This week, Iranian authorities arrested around 150 people at a birthday party for demonstrating “un-Islamic” behavior, state-run media reported.
“We had received information some time ago about a mixed party in a garden in the west of Tehran,” senior Tehran police commander Mohsen Khancherli told the Tasnim news agency. “This garden was next door to an illegal music recording studio where about 150 boys and girls had gathered for a birthday party.”
While a mixed gender birthday party is a relatively commonplace — and non-criminal — affair elsewhere, in Iran morality police enforce laws meant to uphold “Islamic values,” thus barring men and women from socializing with members of the opposite sex. If found in violation, Iranian men and women face fines or lashings.
Currently represented by the Gashte Ershad (Persian for Guidance Patrols), some iteration of the morality police has been in place since the 1979 Islamic Revolution. Crackdowns — which moderate Iranian president Hassan Rouhani has repeatedly condemned — are especially severe during the summer, when more people are outside and sweltering conditions may cause some to abandon the strictures of state-mandated dress code. Similar morality police exist in Sudan, Saudi Arabia, and Malaysia.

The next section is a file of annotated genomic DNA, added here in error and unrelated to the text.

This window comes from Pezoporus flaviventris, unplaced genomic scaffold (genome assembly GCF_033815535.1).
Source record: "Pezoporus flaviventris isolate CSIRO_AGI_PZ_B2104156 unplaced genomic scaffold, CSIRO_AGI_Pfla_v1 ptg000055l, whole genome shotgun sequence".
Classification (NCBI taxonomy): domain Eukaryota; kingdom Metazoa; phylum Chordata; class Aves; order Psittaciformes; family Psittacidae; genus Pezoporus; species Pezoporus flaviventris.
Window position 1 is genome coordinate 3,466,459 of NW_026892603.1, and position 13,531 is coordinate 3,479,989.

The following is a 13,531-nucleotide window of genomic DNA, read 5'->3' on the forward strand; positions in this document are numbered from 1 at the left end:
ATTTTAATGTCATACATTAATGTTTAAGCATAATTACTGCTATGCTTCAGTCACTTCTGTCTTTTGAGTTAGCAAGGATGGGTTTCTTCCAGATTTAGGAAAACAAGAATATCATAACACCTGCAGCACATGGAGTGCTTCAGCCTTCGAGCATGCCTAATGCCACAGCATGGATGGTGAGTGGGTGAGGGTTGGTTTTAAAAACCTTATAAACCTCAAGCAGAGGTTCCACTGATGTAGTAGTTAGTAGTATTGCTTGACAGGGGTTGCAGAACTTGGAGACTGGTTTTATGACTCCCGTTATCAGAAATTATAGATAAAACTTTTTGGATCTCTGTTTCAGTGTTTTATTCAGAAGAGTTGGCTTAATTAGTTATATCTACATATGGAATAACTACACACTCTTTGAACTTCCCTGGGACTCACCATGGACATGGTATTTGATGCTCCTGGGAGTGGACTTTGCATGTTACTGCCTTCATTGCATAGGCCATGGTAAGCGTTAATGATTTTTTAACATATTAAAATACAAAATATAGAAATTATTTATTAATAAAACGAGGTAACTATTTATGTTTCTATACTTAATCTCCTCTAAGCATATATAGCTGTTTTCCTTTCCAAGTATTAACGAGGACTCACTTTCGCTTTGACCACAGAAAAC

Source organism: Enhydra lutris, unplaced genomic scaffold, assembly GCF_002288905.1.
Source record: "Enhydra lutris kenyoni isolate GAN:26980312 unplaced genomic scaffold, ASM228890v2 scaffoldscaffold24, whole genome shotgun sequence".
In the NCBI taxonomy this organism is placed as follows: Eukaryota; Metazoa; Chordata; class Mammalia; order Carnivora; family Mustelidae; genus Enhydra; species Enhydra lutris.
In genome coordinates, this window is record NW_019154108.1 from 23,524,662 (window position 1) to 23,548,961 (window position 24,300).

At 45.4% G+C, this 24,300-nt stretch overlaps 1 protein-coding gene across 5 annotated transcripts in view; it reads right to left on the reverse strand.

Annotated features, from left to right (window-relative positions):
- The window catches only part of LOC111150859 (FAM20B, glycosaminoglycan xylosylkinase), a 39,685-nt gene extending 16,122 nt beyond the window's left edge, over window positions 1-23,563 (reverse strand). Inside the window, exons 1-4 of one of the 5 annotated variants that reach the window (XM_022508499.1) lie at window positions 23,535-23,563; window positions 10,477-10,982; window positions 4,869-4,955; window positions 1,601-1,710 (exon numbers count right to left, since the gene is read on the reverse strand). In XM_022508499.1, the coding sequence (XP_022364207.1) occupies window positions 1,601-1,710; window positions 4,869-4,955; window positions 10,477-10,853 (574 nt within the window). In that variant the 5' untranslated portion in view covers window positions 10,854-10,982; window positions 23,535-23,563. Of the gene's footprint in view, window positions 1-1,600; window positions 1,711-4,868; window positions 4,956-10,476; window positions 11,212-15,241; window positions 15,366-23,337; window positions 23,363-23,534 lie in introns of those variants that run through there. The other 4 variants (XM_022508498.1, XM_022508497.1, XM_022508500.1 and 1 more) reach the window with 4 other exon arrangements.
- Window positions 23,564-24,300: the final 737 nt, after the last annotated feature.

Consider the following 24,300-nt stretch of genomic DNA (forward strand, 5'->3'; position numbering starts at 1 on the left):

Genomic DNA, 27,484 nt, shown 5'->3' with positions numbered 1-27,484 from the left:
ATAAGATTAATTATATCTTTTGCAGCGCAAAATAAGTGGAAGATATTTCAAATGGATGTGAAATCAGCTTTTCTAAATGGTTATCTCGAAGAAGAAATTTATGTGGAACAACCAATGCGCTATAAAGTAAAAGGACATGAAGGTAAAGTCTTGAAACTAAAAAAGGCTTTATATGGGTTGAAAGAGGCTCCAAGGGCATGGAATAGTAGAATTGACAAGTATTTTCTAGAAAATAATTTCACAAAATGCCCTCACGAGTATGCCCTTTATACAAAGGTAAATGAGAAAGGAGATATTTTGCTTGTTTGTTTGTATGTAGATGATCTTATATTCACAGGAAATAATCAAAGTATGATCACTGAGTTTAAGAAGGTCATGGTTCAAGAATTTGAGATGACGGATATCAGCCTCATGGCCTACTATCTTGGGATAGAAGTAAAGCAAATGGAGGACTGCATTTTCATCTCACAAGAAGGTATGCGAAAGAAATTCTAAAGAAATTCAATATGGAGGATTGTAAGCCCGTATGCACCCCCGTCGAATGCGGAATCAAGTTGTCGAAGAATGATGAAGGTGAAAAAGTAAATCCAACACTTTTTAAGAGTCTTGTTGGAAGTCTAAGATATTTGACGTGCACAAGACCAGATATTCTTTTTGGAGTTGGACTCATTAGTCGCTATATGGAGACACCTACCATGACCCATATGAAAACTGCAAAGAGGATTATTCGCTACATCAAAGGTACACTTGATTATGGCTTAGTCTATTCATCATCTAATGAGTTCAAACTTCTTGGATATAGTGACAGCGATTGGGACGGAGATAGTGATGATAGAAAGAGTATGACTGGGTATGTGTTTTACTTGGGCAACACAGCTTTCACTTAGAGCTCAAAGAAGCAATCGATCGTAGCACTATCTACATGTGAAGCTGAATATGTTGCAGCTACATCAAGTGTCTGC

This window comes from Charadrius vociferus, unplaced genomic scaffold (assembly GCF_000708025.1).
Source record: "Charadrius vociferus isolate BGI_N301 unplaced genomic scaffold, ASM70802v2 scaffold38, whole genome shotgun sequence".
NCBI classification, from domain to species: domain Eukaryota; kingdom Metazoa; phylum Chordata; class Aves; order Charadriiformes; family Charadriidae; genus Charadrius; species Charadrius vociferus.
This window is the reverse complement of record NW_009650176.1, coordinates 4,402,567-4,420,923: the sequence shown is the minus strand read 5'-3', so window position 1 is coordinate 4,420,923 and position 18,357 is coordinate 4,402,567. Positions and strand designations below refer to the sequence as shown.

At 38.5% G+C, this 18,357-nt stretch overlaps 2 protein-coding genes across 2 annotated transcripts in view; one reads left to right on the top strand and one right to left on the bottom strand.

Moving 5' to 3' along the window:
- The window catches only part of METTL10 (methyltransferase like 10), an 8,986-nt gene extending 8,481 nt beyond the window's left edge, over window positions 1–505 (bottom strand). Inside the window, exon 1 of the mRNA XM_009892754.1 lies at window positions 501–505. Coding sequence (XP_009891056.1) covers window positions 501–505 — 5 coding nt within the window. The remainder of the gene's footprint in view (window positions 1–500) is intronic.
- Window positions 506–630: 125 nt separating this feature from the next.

In April, Iranian authorities took things one step further when they announced the launch of a plainclothes division of the morality police, consisting of 7,000 men and women — the largest undercover assignment in memory, according to the Times of Israel.
Proponents say that a plainclothes division is a step in the right direction, as uniformed police made it too easy for malefactors to evade punishment.
“The police are thinking about a more precise, more effective and more functional method since the previous open method did not bear fruit,” conservative parliamentarian Fatemeh Rahbar told the Times.
Authorities said the plainclothes division would primarily patrol Tehran’s streets, but some in Tehran believe its primary purpose is meant to impose a silencing force on younger populations abandoning the rigidity of “Islamic” codes of dress and behavior.
Lately, young women in Iran have taken a more casual approach to the so-called Islamic dress code, swapping chadors for dresses, tighter clothing, and headscarves — a move some think the state wants to squash as it represents disrespect for and abandonment of the Islamic Republic’s ideology.
“The clerical regime has never been so isolated at home and loathed by the Iranian people, in particular by the youth and women,” Shahin Gobadi of the Foreign Affairs Committee of the National Council of Resistance of Iran said. “As such, it is resorting to more and more repressive measures to confront this growing trend.”